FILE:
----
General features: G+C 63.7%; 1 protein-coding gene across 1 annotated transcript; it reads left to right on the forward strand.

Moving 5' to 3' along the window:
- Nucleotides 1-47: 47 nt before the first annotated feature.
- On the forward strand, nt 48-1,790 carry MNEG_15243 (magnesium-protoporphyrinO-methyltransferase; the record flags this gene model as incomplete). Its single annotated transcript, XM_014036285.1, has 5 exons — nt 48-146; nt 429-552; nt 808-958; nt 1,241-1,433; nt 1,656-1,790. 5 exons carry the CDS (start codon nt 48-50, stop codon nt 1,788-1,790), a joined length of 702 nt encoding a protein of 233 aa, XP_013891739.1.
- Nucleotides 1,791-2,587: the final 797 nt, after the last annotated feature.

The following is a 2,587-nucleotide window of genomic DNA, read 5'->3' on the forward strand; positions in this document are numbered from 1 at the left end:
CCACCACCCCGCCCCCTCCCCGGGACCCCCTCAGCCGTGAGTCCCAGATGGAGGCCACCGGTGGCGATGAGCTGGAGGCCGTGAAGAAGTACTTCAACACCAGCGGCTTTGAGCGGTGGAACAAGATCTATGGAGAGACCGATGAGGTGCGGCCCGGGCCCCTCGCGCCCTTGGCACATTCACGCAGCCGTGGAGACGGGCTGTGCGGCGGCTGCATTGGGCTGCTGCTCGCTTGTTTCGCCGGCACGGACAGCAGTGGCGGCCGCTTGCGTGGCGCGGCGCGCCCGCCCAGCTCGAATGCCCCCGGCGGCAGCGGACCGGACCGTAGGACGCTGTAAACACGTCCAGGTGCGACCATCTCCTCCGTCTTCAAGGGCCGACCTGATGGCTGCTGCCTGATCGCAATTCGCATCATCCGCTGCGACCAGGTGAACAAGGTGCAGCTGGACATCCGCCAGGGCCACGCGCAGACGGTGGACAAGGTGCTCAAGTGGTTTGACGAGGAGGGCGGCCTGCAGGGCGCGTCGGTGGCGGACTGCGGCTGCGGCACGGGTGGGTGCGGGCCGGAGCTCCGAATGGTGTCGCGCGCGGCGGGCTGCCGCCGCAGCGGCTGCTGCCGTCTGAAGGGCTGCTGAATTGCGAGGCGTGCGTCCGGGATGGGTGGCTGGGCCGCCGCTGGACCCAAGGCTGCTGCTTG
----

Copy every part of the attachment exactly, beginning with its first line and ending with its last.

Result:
General features: G+C 63.7%; 1 protein-coding gene across 1 annotated transcript; it reads left to right on the forward strand.

Moving 5' to 3' along the window:
- Nucleotides 1-47: 47 nt before the first annotated feature.
- On the forward strand, nt 48-1,790 carry MNEG_15243 (magnesium-protoporphyrinO-methyltransferase; the record flags this gene model as incomplete). Its single annotated transcript, XM_014036285.1, has 5 exons — nt 48-146; nt 429-552; nt 808-958; nt 1,241-1,433; nt 1,656-1,790. 5 exons carry the CDS (start codon nt 48-50, stop codon nt 1,788-1,790), a joined length of 702 nt encoding a protein of 233 aa, XP_013891739.1.
- Nucleotides 1,791-2,587: the final 797 nt, after the last annotated feature.

The following is a 2,587-nucleotide window of genomic DNA, read 5'->3' on the forward strand; positions in this document are numbered from 1 at the left end:
CCACCACCCCGCCCCCTCCCCGGGACCCCCTCAGCCGTGAGTCCCAGATGGAGGCCACCGGTGGCGATGAGCTGGAGGCCGTGAAGAAGTACTTCAACACCAGCGGCTTTGAGCGGTGGAACAAGATCTATGGAGAGACCGATGAGGTGCGGCCCGGGCCCCTCGCGCCCTTGGCACATTCACGCAGCCGTGGAGACGGGCTGTGCGGCGGCTGCATTGGGCTGCTGCTCGCTTGTTTCGCCGGCACGGACAGCAGTGGCGGCCGCTTGCGTGGCGCGGCGCGCCCGCCCAGCTCGAATGCCCCCGGCGGCAGCGGACCGGACCGTAGGACGCTGTAAACACGTCCAGGTGCGACCATCTCCTCCGTCTTCAAGGGCCGACCTGATGGCTGCTGCCTGATCGCAATTCGCATCATCCGCTGCGACCAGGTGAACAAGGTGCAGCTGGACATCCGCCAGGGCCACGCGCAGACGGTGGACAAGGTGCTCAAGTGGTTTGACGAGGAGGGCGGCCTGCAGGGCGCGTCGGTGGCGGACTGCGGCTGCGGCACGGGTGGGTGCGGGCCGGAGCTCCGAATGGTGTCGCGCGCGGCGGGCTGCCGCCGCAGCGGCTGCTGCCGTCTGAAGGGCTGCTGAATTGCGAGGCGTGCGTCCGGGATGGGTGGCTGGGCCGCCGCTGGACCCAAGGCTGCTGCTTG